The potential efficiency gains and value-added benefits of such a system are great. As such, creation of this network should be aggressively and strategically pursued. While the technology necessary to make this vision a reality will likely require significant investment, the Commission is confident that the resulting efficiency and revenue gains, as well as service improvements, will offer a substantial return on investment to the Postal Service and its customers.

While the Commission commends the Postal Service’s technology-related work to date, it urges a far more ambitious and strategic effort in the future. This will require unifying good ideas and efforts into one coherent, integrated strategy, capable of delivering both near-term gains in efficiency and productivity as well as the enduring flexibility necessary to adapt to an ever-changing technological environment. Also, of key importance, the Postal Service’s technology investments should continue in the proudest tradition of the enterprise, ensuring that the benefits made possible by these advances are accessible to all postal customers.

Despite the challenges posed by electronic diversion of mail volumes, the Postal Service’s future success lies not in resisting technological change, but in embracing it. With a proactive, strategic and visionary approach, it has every opportunity today to enhance the value of the mail in the modern context and to deliver to the nation a capable, sophisticated and leading-edge 21st century Postal Service. return to Table of contents

Chapter 7 Recommendations*

T–3. Intelligent Mail. The ability of the Postal Service to track individual pieces of mail can improve internal efficiency and satisfy postal customers that mail is delivered to the right location and on time. Technology to achieve this goal exists today and is now being used by some of the competitors of the Postal Service. The Postal Service should work to put mail tracking technology in place on a timely and more comprehensive basis, so that it is available to all users, large and small, at an affordable price.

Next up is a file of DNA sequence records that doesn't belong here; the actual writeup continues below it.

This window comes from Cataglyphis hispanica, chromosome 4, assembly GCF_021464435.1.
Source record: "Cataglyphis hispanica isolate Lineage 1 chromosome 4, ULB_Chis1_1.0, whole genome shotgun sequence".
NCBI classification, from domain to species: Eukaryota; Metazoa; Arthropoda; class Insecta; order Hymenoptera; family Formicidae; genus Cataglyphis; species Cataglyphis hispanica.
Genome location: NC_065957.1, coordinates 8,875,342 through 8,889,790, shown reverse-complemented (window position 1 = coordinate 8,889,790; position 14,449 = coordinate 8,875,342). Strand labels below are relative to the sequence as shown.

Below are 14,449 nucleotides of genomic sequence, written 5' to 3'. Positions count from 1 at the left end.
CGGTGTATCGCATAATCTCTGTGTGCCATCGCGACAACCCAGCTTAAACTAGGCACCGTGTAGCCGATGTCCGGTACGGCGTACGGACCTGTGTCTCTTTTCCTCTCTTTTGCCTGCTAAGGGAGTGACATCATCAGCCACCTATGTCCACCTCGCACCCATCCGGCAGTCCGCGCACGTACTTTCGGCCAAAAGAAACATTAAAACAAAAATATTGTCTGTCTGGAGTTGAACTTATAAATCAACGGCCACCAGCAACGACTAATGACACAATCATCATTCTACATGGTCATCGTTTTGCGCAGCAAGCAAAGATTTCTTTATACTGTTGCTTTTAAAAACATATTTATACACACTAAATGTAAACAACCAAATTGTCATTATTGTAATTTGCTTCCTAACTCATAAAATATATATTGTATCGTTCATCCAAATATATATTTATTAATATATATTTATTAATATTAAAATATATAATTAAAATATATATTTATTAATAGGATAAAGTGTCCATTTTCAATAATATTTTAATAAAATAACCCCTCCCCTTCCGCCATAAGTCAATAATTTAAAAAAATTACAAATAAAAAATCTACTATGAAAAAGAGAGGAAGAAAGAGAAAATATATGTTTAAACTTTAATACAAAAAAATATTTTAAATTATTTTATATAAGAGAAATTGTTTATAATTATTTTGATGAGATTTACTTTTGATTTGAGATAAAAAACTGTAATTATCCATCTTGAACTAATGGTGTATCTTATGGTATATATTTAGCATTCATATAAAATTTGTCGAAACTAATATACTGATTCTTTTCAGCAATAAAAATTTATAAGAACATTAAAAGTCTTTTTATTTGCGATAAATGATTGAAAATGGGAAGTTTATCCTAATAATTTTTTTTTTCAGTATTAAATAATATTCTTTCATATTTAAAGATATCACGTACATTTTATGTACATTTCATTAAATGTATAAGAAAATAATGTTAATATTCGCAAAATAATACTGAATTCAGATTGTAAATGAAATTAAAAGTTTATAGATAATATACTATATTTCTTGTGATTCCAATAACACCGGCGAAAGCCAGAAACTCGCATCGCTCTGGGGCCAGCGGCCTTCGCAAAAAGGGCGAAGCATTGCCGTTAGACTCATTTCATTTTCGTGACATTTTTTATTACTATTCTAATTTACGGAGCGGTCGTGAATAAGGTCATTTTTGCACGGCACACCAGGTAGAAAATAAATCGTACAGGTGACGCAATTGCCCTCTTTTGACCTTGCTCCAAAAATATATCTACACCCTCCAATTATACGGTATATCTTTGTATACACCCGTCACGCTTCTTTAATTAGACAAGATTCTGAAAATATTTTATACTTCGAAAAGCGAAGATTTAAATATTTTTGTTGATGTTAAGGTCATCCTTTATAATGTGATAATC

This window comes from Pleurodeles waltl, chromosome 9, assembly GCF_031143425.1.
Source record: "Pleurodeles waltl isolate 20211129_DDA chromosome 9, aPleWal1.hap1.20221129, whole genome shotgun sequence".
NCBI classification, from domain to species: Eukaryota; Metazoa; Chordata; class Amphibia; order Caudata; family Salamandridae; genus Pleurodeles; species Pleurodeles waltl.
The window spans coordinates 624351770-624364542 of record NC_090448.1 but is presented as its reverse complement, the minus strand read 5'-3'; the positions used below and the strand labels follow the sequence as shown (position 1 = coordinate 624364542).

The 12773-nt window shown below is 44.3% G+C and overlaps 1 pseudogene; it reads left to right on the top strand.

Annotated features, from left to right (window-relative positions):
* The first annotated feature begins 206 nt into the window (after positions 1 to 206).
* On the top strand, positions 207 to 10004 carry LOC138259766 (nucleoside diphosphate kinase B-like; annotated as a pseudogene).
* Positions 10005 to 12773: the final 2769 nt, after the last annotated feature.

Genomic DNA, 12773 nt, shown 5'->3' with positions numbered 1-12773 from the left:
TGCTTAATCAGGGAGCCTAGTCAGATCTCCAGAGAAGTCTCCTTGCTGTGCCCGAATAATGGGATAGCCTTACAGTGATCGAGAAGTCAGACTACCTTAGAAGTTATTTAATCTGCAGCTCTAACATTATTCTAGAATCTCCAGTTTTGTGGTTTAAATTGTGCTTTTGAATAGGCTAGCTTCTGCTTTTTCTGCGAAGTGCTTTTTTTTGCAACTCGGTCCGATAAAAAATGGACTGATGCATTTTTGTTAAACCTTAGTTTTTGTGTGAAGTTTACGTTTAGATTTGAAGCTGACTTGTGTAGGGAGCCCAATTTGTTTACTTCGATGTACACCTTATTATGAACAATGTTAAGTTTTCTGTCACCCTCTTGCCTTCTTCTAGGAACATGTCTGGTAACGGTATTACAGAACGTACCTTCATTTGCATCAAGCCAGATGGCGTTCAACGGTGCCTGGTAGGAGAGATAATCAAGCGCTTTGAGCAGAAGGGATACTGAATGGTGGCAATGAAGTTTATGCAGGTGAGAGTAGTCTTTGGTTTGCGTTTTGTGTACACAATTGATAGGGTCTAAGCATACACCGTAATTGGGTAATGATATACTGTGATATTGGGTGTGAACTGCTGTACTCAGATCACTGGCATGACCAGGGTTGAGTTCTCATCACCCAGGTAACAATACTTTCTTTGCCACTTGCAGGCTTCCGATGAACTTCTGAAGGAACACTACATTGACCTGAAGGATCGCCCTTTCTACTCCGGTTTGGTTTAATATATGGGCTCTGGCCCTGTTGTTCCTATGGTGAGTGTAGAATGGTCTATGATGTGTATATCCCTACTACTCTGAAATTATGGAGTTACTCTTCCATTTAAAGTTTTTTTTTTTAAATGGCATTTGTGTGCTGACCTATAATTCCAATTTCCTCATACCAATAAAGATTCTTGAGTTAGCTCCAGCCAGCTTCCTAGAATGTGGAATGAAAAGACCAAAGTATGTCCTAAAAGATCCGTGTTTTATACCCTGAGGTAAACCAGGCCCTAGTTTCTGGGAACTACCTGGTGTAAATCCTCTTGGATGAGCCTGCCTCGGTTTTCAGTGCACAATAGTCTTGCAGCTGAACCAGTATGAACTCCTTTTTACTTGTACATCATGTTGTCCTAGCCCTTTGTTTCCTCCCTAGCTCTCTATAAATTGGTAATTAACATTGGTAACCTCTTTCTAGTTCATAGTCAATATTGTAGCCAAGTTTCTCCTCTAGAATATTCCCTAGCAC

T–4. The Transportation Network. The Postal Service should integrate its facility automation efforts with its transportation network by using Intelligent Mail technology, GPS, and onboard computer technology. The Postal Service should put in place a cost-effective system capable of tracking every vehicle on its route and allowing each vehicle to communicate in real time, either by voice or electronic communication, with appropriate fixed facilities.

T–5. Improved Postal Service Website ( and Personalized Stamps. Postal services available at post offices should also be generally available on the Postal Service website and at Postal Service kiosks and contract stations at reasonable prices for all postal customers, from the individual to the large mailer. The Postal Service should develop and produce "personalized" stamps and make them available through appropriate sources, beginning with the Postal Service website. These stamps should be offered to postal customers at a reasonable premium.

T–6. Security. The events of 9/11 and the Postal Service anthrax incidents have increased the need to ensure security in the mail system. A more secure system could be built using sender identified mail. The Postal Service, in coordination with the Department of Homeland Security, should explore the use of sender identification for every piece of mail, commercial and retail.

T–7. Evaluation, Acquisition and Deployment of Technology. The Postal Service recently created the new Mailing Technology Strategy Council to provide assessments of technology trends. The Council should be strengthened to be an independent advisory body empowered to do more than provide assessments. The Council should not only originate ideas for improving the mail system, but should accept them from all sources, including the individual Postal Service user. It should study, evaluate and recommend to the Postmaster General technologies that could be used to upgrade the mail system. Postal Service management should provide an annual report to the Board of Directors on the work of the Mailing Technology Strategy Council.

See Appendix C for a complete list of Commission recommendations.

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1. Benjamin, Maynard H., President, Envelope Manufacturers Association, "Trends in Intelligent Mail," Document Submitted to theTechnology Subcommittee, President’s Commission on the United States Postal Service.

2. Peter D. Hart Research Associates, Inc., Study #7006, May 2003. p. 3.

3. Pitney Bowes, "The Power of Intelligent Mail," Document Submitted to President’s Commission on the United States Postal Service, p. 9.

4. United States Postal Service, "History of the Postal Service," On-line Posting, <>.